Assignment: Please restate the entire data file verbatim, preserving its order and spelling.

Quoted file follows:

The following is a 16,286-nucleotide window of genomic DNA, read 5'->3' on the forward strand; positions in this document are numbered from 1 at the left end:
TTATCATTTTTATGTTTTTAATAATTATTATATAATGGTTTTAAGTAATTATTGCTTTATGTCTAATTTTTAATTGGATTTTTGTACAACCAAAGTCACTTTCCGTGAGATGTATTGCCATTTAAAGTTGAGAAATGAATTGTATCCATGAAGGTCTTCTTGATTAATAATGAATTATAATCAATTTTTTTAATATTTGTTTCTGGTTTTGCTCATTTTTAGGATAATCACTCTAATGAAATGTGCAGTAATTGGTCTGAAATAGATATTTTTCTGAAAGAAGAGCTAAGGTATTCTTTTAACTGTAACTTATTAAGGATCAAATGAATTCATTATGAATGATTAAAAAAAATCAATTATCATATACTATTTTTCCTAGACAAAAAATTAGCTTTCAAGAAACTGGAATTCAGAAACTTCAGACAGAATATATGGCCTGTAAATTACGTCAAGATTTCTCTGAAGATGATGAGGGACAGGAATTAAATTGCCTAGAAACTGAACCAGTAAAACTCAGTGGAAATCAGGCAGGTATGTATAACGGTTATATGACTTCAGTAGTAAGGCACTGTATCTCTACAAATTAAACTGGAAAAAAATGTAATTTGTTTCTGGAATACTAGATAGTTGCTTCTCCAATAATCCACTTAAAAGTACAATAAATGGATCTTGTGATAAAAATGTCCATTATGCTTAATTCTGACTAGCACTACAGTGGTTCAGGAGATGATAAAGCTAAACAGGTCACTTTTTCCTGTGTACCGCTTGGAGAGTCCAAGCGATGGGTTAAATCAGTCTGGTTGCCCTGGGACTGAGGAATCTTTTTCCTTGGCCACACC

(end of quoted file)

The following is a 16,286-nucleotide window of genomic DNA, read 5'->3' on the forward strand; positions in this document are numbered from 1 at the left end:
TTATCATTTTTATGTTTTTAATAATTATTATATAATGGTTTTAAGTAATTATTGCTTTATGTCTAATTTTTAATTGGATTTTTGTACAACCAAAGTCACTTTCCGTGAGATGTATTGCCATTTAAAGTTGAGAAATGAATTGTATCCATGAAGGTCTTCTTGATTAATAATGAATTATAATCAATTTTTTTAATATTTGTTTCTGGTTTTGCTCATTTTTAGGATAATCACTCTAATGAAATGTGCAGTAATTGGTCTGAAATAGATATTTTTCTGAAAGAAGAGCTAAGGTATTCTTTTAACTGTAACTTATTAAGGATCAAATGAATTCATTATGAATGATTAAAAAAAATCAATTATCATATACTATTTTTCCTAGACAAAAAATTAGCTTTCAAGAAACTGGAATTCAGAAACTTCAGACAGAATATATGGCCTGTAAATTACGTCAAGATTTCTCTGAAGATGATGAGGGACAGGAATTAAATTGCCTAGAAACTGAACCAGTAAAACTCAGTGGAAATCAGGCAGGTATGTATAACGGTTATATGACTTCAGTAGTAAGGCACTGTATCTCTACAAATTAAACTGGAAAAAAATGTAATTTGTTTCTGGAATACTAGATAGTTGCTTCTCCAATAATCCACTTAAAAGTACAATAAATGGATCTTGTGATAAAAATGTCCATTATGCTTAATTCTGACTAGCACTACAGTGGTTCAGGAGATGATAAAGCTAAACAGGTCACTTTTTCCTGTGTACCGCTTGGAGAGTCCAAGCGATGGGTTAAATCAGTCTGGTTGCCCTGGGACTGAGGAATCTTTTTCCTTGGCCACACC